REUTERS/Jason Lee

A new study finds elevated risks for people who live near busy streets and highways.

This story was originally published by Mother Jones and is reproduced here as part of the Climate Desk collaboration.

Most of us associate car pollution with coughing and wheezing, but mounting evidence is linking air pollution to a less obvious health effect: dementia.

People who live near a major road are up to 12 percent more likely to develop dementia—a group of memory-loss disorders including Alzheimer's disease—than those who live further away, according to study published Wednesday in medical journal in The Lancet.

The study, led by scientists at Public Health Ontario, found that the risk of dementia increased the closer residents lived to a major road, and the longer they lived there. The authors tracked all the adults living in Ontario, Canada—about 6.6 million people—over the course of a decade from 2001 to 2012. Using postal codes and medical records, they determined how close a given resident lived to a major road—including freeways, highways, or congested roads with two or more lanes—and if they went on to develop dementia.

Residents living within 50 meters (55 yards) of a major road were between 7 and 12 percent more likely to develop dementia, depending on how long they had lived there and whether they lived in an urban or rural area. With distance from the road, the risk dissipated until, 200 meters away from a major road, residents were at no more risk than those who lived further away.

The numbers are particularly alarming considering how many people live close to traffic sources: Nearly half of adults in Ontario lived within 200 meters (219 yards) of a major roadway, and Copes estimates similar numbers for the United States.

This isn't the first study to suggest that air pollution can change the brain. As journalist Aaron Reuben reported in a 2015 Mother Jones feature, several studies have found that people exposed to high pollution rates over time show more cognitive decline and pre-dementia symptoms than those who breathe cleaner air, even when controlling for things like income, ethnicity, and other environmental factors. Scientists are still pinpointing exactly how air pollution changes the brain, but as Reuben noted, fine particulate matter found in car exhaust is small enough to travel throughout our bodies—including to our brains. Once in the brain, pollution particles lead to inflammation that could contribute to cognitive decline over time.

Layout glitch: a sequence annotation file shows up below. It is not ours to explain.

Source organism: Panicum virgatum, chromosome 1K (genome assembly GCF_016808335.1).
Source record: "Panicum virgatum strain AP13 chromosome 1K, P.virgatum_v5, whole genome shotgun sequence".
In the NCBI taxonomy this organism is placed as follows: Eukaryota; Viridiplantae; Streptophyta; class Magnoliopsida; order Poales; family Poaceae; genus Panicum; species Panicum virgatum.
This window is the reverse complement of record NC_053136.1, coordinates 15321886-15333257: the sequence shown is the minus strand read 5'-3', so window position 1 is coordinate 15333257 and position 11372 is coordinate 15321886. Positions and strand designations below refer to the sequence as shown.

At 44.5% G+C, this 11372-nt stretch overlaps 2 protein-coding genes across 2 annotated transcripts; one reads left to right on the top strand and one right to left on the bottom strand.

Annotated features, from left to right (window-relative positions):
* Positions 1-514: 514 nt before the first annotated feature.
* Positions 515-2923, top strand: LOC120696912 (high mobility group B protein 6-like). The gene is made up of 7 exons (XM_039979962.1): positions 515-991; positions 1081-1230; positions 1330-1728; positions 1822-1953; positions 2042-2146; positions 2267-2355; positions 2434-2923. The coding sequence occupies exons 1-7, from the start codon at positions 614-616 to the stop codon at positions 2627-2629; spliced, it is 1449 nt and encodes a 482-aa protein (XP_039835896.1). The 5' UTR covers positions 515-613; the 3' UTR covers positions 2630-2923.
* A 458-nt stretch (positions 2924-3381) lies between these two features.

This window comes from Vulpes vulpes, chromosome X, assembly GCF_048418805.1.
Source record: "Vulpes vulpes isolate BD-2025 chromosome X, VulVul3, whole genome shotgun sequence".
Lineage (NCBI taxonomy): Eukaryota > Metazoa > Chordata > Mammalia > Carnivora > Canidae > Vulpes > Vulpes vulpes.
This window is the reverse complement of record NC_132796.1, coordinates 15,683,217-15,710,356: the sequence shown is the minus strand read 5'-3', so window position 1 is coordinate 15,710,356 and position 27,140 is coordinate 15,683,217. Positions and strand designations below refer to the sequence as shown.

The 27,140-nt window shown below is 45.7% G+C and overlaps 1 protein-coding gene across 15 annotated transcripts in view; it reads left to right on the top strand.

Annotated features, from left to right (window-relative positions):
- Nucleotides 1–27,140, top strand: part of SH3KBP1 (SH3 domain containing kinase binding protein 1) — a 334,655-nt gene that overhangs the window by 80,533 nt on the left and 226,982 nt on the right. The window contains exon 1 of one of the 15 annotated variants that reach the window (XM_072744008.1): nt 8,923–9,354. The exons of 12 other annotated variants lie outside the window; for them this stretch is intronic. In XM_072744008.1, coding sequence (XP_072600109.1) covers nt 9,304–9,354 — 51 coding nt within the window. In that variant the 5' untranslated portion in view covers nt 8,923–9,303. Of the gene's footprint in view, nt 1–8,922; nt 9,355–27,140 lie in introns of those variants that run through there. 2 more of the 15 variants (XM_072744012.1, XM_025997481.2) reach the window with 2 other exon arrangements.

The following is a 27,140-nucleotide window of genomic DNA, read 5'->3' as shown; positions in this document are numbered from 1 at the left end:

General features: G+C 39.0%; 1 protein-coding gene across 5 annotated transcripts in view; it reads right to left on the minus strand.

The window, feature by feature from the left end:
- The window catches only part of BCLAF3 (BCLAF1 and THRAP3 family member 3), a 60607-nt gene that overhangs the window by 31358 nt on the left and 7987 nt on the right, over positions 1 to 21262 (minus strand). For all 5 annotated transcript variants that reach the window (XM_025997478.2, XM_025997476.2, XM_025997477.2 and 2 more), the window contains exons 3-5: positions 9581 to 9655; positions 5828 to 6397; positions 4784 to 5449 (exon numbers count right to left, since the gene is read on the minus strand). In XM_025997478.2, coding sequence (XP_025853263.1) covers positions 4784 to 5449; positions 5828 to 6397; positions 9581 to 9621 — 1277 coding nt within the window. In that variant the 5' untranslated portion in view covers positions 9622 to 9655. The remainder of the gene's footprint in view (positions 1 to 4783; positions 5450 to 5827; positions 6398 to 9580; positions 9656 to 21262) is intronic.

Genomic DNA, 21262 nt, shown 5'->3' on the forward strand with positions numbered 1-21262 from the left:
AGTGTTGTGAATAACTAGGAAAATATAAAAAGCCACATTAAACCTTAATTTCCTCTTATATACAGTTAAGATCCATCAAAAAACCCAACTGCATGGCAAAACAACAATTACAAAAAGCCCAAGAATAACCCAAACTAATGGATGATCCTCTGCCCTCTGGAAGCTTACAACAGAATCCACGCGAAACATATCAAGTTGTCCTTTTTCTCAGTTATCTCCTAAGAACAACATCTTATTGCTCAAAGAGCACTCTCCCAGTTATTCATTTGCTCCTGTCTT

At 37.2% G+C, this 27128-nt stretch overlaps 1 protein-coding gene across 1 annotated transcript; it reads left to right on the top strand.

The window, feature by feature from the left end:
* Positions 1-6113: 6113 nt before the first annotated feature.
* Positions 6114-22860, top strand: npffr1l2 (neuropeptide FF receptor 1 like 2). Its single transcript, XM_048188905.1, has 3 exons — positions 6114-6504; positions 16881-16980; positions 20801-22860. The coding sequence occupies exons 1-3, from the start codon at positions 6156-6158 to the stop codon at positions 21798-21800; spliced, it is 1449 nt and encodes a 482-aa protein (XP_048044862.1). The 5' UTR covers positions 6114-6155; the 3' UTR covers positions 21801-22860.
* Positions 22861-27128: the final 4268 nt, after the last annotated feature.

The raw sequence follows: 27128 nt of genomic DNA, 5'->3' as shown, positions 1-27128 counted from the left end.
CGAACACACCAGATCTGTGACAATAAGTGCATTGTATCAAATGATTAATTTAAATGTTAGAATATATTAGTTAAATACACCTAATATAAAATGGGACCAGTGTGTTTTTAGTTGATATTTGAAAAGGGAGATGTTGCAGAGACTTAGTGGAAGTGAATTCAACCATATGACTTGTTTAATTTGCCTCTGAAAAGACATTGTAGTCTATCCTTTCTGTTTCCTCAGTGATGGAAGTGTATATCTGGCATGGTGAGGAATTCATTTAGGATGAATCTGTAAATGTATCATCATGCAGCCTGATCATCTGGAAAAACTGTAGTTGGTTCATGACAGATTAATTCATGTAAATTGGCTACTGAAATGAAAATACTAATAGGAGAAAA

Public health advocates have long recommended limiting exposure to major roads to the extent possible—whether that means living farther from major roads or choosing to exercise or commute on less congested streets. For now, this option isn't available to all: Multiple studies have found that people of color and low-income populations are be exposed to air pollution at far higher rates than white people.

"The challenge is to look at different ways of laying out of communities so that we have a higher percentage of our population who are located or residing more than 200 meters away from major traffic arteries," says Ray Copes, the director of environmental and occupational health at Public Health Ontario and a co-author on the Lancet study. That could mean building new homes, schools, and hospitals farther from major roads, or planning cities with more dispersed traffic.

The end goal, according to Copes: create "a greater degree of separation between traffic and noses.”

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